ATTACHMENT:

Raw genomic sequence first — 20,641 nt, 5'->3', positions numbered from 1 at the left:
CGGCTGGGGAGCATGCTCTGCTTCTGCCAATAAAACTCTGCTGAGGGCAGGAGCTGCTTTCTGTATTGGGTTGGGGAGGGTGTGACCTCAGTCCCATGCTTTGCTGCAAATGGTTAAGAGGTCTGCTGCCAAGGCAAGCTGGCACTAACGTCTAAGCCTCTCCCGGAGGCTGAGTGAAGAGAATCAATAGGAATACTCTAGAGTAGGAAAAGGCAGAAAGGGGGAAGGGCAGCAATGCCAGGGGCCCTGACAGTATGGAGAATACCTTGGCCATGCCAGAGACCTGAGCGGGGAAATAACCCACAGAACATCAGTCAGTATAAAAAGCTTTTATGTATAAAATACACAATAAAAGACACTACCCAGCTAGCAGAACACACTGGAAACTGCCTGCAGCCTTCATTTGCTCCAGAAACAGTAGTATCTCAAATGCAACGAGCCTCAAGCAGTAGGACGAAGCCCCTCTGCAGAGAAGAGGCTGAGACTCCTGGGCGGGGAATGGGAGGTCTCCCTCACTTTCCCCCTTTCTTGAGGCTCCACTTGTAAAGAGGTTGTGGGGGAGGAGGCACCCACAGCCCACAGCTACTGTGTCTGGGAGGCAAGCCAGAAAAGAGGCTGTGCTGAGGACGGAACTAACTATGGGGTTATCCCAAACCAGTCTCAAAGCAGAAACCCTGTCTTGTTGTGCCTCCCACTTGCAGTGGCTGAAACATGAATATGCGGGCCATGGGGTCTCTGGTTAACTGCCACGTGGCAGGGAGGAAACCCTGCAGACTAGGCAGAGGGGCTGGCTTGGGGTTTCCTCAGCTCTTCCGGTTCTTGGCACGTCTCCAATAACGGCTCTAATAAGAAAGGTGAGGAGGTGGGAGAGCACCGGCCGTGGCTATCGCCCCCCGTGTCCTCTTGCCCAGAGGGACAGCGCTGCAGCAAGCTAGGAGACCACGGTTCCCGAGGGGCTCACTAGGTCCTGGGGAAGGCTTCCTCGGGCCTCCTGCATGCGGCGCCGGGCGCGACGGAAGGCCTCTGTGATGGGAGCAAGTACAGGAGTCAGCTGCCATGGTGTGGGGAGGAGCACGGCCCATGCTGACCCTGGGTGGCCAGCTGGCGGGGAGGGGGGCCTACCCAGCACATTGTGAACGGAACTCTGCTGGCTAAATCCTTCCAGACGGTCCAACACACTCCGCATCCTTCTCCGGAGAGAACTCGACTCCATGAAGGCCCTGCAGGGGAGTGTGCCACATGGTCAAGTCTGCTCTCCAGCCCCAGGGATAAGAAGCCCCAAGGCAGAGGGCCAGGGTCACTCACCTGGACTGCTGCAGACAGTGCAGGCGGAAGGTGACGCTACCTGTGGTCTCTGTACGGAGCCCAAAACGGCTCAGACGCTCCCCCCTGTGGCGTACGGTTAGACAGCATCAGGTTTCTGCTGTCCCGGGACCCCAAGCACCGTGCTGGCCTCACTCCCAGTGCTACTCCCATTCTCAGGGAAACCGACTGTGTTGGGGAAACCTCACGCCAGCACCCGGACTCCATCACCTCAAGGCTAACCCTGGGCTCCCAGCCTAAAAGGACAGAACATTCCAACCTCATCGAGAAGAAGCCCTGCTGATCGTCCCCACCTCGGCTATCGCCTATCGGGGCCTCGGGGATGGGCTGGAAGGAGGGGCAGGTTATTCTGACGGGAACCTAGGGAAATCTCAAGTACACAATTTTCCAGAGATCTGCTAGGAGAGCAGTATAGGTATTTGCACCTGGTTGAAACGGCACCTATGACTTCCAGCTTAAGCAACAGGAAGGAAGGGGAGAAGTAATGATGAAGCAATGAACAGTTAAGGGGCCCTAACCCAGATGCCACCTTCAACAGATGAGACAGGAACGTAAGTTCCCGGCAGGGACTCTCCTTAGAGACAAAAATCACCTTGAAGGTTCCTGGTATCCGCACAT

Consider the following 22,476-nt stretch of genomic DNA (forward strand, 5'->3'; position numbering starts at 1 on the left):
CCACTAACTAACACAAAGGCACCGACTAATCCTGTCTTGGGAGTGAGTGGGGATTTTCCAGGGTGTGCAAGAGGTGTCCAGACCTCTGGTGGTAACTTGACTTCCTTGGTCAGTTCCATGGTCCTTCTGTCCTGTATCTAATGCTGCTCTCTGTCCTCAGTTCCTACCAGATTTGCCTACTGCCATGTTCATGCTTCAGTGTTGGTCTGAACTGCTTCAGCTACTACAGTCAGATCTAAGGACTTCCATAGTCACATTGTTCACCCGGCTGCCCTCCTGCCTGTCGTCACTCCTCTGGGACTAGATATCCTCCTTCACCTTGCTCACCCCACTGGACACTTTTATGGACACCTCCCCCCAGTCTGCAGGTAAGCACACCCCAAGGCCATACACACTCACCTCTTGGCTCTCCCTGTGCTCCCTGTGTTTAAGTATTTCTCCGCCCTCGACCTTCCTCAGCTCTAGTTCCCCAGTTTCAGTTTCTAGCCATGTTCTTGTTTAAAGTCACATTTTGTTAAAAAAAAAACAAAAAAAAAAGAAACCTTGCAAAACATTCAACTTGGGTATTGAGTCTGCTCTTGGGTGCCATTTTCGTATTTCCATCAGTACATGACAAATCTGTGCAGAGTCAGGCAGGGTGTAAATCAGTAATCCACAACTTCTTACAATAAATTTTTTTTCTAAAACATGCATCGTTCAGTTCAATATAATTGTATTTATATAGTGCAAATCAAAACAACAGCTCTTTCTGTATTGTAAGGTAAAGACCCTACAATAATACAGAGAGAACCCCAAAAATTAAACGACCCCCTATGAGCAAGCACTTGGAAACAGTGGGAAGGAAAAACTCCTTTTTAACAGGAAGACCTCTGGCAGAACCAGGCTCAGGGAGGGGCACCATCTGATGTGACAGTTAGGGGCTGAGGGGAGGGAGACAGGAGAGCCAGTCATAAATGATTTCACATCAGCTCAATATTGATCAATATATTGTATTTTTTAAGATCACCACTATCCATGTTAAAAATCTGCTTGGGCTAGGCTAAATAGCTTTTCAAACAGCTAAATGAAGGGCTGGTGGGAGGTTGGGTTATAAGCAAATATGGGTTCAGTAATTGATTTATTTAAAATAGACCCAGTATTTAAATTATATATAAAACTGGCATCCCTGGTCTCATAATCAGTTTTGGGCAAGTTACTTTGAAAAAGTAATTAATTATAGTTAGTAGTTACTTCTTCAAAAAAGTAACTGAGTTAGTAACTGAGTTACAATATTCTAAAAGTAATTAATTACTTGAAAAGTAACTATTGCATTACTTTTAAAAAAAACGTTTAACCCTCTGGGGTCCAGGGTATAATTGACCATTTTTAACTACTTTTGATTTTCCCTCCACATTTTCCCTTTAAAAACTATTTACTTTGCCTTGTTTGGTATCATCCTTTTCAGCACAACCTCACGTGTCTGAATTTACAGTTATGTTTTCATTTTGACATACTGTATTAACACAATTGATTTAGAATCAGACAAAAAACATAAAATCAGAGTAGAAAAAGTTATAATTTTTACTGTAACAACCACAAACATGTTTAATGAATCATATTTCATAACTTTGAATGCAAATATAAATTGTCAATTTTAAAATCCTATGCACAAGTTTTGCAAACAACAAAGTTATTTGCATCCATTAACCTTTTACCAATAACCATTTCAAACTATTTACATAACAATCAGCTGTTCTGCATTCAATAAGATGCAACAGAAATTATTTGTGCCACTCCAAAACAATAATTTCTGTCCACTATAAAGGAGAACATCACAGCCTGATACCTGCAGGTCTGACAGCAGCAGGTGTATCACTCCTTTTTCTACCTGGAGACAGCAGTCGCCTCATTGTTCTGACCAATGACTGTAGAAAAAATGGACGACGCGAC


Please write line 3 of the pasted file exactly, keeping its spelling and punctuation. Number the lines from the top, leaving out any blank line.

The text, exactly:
Consider the following 22,476-nt stretch of genomic DNA (forward strand, 5'->3'; position numbering starts at 1 on the left):